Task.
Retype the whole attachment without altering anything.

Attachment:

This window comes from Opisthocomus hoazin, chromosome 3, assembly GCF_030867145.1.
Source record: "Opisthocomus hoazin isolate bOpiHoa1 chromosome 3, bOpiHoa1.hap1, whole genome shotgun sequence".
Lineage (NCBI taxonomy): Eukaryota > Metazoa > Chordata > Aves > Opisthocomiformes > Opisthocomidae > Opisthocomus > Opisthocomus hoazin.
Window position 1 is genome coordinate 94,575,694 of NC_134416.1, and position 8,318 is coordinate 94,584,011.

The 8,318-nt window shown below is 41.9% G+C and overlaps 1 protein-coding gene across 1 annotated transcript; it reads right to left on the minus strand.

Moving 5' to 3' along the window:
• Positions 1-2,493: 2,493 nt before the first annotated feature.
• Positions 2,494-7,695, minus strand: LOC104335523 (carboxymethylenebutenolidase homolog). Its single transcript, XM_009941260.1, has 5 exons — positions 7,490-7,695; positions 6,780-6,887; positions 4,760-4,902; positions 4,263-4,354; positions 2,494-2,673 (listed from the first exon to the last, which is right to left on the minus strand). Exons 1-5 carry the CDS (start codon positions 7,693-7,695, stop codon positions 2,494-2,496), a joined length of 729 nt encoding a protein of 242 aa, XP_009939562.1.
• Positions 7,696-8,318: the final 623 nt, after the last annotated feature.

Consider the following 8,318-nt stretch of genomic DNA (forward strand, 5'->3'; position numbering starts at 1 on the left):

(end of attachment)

This window comes from Opisthocomus hoazin, chromosome 3, assembly GCF_030867145.1.
Source record: "Opisthocomus hoazin isolate bOpiHoa1 chromosome 3, bOpiHoa1.hap1, whole genome shotgun sequence".
Lineage (NCBI taxonomy): Eukaryota > Metazoa > Chordata > Aves > Opisthocomiformes > Opisthocomidae > Opisthocomus > Opisthocomus hoazin.
Window position 1 is genome coordinate 94,575,694 of NC_134416.1, and position 8,318 is coordinate 94,584,011.

The 8,318-nt window shown below is 41.9% G+C and overlaps 1 protein-coding gene across 1 annotated transcript; it reads right to left on the minus strand.

Moving 5' to 3' along the window:
• Positions 1-2,493: 2,493 nt before the first annotated feature.
• Positions 2,494-7,695, minus strand: LOC104335523 (carboxymethylenebutenolidase homolog). Its single transcript, XM_009941260.1, has 5 exons — positions 7,490-7,695; positions 6,780-6,887; positions 4,760-4,902; positions 4,263-4,354; positions 2,494-2,673 (listed from the first exon to the last, which is right to left on the minus strand). Exons 1-5 carry the CDS (start codon positions 7,693-7,695, stop codon positions 2,494-2,496), a joined length of 729 nt encoding a protein of 242 aa, XP_009939562.1.
• Positions 7,696-8,318: the final 623 nt, after the last annotated feature.

Consider the following 8,318-nt stretch of genomic DNA (forward strand, 5'->3'; position numbering starts at 1 on the left):